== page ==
Pregnant women, infants, and young children are particularly vulnerable to foodborne illness since their immune systems are not as strong, so it is important to practice food safety in your home. Here are some food safety guidelines and helpful tips to keep you and your family healthy.
Foodborne illness is usually the result of poor handling of foods, improper cooking, or inadequate storage of foods. This allows for bacteria to grow and thrive. The Centers for Disease Control and Prevention (CDC) estimates that about 48 million foodborne illness cases occur in the United States every year with some resulting in hospitalizations and even death1. It’s impossible to control how other people and restaurants handle their food, but the good news is that you can prevent foodborne illness in your home by following some simple food safety practices.
One of the first and most important ways to prevent foodborne illness is to wash your hands. The best practice is to wash hands for at least 20 seconds, rinse, and dry well. Have your children wash with you and teach them the importance of washing hands before meals, snacks, and after handling foods. I like to sing the “ABC’s” or “Twinkle Twinkle Little Star” with my son. Both songs are just about 20 seconds long, so it’s a great way to teach your child without having to count to 20. My son enjoys singing his song and I feel better knowing that he’s learning to wash his hands the right way. Don’t forget to wash the top of your hands, fingernails, and between fingers. These spaces are often overlooked and they can be a great hiding place for germs and bacteria.
Other areas of concern for foodborne illness are in the preparation and handling of foods. Here are a few simple tips:
- Clean – Keep countertops clean and wash after preparing food. Keep uncooked meat and poultry away from ready-to-eat foods and fresh produce on the countertop, in the fridge, and even in grocery bags. Always wash fresh produce before eating or preparing.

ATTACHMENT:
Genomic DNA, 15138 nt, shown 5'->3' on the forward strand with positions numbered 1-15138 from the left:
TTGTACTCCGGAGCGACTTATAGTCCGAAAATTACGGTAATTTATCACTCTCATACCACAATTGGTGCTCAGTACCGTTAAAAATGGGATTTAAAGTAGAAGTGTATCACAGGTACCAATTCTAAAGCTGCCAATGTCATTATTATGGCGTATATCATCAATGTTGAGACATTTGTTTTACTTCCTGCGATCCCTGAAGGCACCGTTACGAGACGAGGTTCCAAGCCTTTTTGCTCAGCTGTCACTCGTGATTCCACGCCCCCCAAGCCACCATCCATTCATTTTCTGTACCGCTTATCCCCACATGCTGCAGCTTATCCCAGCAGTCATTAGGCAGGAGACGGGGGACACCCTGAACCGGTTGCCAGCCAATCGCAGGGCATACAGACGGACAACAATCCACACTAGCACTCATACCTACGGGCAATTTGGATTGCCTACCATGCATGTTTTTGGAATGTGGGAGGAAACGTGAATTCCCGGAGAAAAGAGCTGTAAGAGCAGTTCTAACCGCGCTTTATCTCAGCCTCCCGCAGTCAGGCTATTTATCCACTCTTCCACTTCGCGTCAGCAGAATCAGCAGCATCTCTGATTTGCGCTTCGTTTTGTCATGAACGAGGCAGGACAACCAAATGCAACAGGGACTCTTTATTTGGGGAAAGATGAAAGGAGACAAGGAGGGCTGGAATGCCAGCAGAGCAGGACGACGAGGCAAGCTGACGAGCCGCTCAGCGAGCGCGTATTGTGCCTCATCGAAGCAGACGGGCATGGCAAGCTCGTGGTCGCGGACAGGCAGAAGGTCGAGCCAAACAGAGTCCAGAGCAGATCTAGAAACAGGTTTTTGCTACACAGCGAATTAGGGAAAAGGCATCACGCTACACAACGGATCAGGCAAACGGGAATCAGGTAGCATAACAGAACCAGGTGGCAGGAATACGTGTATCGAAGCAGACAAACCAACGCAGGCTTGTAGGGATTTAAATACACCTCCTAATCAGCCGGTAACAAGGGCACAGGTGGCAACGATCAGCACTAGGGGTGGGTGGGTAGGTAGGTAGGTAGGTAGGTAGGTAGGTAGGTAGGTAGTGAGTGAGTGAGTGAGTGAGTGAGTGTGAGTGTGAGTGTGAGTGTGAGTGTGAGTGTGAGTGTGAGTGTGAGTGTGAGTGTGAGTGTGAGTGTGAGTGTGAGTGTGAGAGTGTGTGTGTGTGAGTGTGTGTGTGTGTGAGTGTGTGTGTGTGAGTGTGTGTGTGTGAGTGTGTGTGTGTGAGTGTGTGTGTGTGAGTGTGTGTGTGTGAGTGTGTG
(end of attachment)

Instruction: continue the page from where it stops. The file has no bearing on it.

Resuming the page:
- Cook – Reheat leftovers to 165 degrees Fahrenheit. Always cook eggs, meat, poultry, and seafood to proper internal temperature. You can use a food thermometer to make sure meat, poultry, and fish are properly cooked.
- Cool – Never leave food out for more than two hours. If it goes beyond this point, simply throw the rest away. Never put hot foods in the fridge, which can warm other foods in the fridge and even lower the temperature in the fridge. Let the hot foods cool on the countertop first and then place in the fridge.
Storing Baby Foods
Now that we went over a few of the basics, here are some tips for preparing and storing baby foods:
- Store open jars/pouches of baby foods in the refrigerator for no more than three days, after that throw it out.
- Don’t leave open containers of baby foods out at room temperature for more than two hours.
- Don’t share spoons. There can be a lot of bacteria in our mouths and sharing spoons can allow bacteria to travel from one mouth to the next.
- Don’t double dip. When you are preparing a meal for your little one, instead of feeding them directly from the baby food jar, take some of the food out of the jar and put it in a bowl. Double dipping can allow germs and bacteria from your little one’s mouth to be transferred into the jar of baby food. Once there, the bacteria may grow and cause them to become sick. If you need more food, you can always add more to the bowl.
Higher Risk Foods
Lastly, be aware of foods that have a higher chance of being contaminated with bacteria2 and need extra care when preparing and storing:
- Meat and poultry
- Raw fruits and vegetables
- Lettuce and other leafy greens
- Alfalfa, clover, radish, and mung bean sprouts
- Raw milk or cheese
- Raw flour
Check the CDC website for the most up-to-date information on food safety. Protecting your family from foodborne illness is easy when you remember to practice food safety in your kitchen!